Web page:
I loved Bo’s vehement and fierce declaration — almost to the point of outrage — that she would never turn her back on the woman she loved, even as she grows old. In this statement alone, I saw the Bo that had always moved me, the same woman whose morality and character were tested in the courtroom scene. Bo has always accepted the fact of Lauren’s mortality and if she perceives that the quality of love – not the assumed quantity — is the most valid parameter, then I must applaud her for it.
The simple truth is that the length of Bo’s lifetime is no more certain than Lauren’s. Bo may have the theoretical capacity to live for thousands of years, but that doesn’t mean she actually will. Bo’s heroic nature puts her constantly in harm’s way. Heroes can burn bright, but burning short is always a possibility. Should she say to Lauren, “I may fall in battle one day and don’t want you to witness that”? Bo’s choice is clear enough — even if time is short, their love is still worthy of the risks and the possibility of future pain. Seize life, Lauren! And don’t try to choose for others.
Freedom of choice or choosing for others is a central theme of this episode and of the series. The “inner justice” Bo learns in the court room test is one she really has known all along: I will live the life I choose and I will respect others’ right to do the same, whatever the consequences. Protecting people sometimes means supporting them in their decisions – even if the “right” choice for them feels utterly “wrong” to you. As shattering as the break up is for Bo, she respects Lauren’s decision, lets her go and accepts “it’s over”– just as Philip is ultimately prepared to let his partner walk away, just as Dyson lets Alicia go; he loves her, he fears for her safety now that she has “gone Fae,” but in the end he can’t claim her.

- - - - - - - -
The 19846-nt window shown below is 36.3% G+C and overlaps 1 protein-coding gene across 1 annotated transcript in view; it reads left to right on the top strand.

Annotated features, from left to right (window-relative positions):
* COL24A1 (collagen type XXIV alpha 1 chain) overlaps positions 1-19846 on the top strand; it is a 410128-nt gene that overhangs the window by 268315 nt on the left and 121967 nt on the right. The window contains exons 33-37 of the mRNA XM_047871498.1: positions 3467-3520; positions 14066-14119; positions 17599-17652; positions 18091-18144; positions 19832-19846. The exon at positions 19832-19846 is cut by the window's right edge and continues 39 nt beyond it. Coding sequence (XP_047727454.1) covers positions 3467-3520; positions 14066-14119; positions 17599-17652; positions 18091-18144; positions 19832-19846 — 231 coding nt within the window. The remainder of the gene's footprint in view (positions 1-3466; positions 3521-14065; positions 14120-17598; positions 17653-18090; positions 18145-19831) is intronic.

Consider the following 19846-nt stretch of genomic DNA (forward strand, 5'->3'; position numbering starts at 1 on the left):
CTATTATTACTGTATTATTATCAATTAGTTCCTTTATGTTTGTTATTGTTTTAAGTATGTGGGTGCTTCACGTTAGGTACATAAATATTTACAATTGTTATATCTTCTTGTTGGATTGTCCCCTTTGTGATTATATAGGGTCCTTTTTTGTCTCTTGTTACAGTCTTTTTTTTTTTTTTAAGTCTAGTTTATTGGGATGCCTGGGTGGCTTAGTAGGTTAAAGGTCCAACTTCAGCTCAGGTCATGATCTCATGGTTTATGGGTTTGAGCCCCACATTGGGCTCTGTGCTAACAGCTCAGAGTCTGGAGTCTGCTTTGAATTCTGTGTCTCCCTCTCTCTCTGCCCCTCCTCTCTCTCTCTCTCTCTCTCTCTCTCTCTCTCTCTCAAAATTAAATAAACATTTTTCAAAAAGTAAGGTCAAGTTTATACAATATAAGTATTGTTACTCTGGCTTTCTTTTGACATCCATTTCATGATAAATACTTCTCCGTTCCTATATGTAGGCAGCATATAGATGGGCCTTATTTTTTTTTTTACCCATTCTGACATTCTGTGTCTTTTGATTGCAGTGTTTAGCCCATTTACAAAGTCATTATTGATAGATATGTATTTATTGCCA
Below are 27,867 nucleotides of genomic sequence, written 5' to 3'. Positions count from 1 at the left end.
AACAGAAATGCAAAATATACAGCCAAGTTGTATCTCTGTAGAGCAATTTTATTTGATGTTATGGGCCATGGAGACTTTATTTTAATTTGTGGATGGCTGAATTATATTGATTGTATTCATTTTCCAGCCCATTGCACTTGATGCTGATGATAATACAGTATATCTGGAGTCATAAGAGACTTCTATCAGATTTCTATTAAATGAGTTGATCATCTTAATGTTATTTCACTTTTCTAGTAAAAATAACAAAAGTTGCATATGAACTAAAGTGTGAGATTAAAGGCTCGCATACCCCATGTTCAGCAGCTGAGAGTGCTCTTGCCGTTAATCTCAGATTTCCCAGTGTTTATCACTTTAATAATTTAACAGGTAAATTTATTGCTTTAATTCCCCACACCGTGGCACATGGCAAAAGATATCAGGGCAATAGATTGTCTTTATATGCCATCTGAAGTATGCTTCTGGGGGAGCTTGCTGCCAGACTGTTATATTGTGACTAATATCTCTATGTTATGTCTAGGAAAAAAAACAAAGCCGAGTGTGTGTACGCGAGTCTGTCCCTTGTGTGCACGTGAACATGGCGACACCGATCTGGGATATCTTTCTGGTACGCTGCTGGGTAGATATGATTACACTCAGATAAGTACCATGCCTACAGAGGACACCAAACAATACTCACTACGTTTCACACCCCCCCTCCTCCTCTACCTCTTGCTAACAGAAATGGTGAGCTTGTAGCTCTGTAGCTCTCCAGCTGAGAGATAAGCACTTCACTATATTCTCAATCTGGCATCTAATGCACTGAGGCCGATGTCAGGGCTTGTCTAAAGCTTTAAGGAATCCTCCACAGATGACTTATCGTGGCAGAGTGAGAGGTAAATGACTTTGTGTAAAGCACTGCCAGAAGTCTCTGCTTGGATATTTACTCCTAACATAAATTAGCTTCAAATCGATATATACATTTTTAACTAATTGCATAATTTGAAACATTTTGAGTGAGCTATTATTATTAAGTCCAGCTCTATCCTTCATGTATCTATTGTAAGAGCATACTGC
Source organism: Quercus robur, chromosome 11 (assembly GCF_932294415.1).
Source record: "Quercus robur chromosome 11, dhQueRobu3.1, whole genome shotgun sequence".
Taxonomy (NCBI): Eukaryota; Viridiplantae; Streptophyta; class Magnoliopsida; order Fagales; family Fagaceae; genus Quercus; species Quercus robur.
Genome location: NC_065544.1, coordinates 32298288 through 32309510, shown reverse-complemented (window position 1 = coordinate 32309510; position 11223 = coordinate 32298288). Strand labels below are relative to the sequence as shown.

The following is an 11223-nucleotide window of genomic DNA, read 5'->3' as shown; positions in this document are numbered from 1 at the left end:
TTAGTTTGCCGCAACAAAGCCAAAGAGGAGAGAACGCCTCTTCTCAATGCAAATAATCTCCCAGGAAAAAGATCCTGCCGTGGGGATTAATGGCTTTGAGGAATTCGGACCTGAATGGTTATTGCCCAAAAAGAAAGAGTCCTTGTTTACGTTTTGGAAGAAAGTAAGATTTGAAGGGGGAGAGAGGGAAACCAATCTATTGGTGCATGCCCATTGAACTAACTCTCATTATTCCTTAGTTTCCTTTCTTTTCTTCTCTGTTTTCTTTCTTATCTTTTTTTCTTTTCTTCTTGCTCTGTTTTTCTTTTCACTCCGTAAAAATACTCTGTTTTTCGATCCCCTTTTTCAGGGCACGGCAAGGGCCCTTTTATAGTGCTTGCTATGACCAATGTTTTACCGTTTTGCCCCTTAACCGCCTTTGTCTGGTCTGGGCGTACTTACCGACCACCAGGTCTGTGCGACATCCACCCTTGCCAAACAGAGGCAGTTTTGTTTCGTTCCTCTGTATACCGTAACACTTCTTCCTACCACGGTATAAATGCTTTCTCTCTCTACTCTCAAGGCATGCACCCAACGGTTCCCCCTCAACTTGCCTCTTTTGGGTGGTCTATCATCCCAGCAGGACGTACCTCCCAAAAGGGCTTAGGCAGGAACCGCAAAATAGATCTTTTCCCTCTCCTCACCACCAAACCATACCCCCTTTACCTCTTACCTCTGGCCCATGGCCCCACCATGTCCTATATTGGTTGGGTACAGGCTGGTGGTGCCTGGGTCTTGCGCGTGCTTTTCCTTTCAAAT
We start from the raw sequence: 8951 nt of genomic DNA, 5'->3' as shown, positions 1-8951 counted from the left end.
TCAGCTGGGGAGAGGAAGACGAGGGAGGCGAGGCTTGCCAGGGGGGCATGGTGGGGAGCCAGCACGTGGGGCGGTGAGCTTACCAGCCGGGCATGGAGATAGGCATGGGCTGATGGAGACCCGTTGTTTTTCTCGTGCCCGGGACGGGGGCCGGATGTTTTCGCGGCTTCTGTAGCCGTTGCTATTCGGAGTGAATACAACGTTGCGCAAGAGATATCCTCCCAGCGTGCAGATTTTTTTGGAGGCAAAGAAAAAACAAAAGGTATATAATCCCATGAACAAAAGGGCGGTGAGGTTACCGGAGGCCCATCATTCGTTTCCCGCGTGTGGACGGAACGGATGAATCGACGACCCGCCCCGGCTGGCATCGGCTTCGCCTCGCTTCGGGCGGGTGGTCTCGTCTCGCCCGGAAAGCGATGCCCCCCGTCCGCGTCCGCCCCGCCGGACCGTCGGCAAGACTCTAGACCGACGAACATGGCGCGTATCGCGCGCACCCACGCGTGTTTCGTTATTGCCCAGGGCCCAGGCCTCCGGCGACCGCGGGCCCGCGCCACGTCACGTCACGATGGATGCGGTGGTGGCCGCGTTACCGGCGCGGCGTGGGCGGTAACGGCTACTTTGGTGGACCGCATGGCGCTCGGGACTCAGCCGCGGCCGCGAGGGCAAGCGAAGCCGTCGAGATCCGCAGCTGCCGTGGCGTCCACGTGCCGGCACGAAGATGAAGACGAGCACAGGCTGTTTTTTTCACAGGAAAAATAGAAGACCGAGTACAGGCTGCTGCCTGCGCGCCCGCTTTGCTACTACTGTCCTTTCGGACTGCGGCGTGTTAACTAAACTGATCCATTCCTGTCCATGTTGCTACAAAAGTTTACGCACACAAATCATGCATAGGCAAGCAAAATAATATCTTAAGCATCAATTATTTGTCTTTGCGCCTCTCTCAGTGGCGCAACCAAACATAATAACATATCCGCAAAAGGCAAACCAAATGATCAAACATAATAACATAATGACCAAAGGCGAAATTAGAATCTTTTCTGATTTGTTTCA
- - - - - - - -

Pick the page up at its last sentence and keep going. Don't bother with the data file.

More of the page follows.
Bo’s acceptance of Lauren’s right to choose stands in sharp contrast to the machinations of Jack who exerts power by making others act against their own best interests or do what they would rather not do (Bo killing Iris/Cece). He gives others the illusion of choosing freely (“I can only lead you to the water, but cannot force you to drink”) when in fact their “choices” are the end result of a dizzyingly elaborate series of chess moves seemingly orchestrated centuries in advance.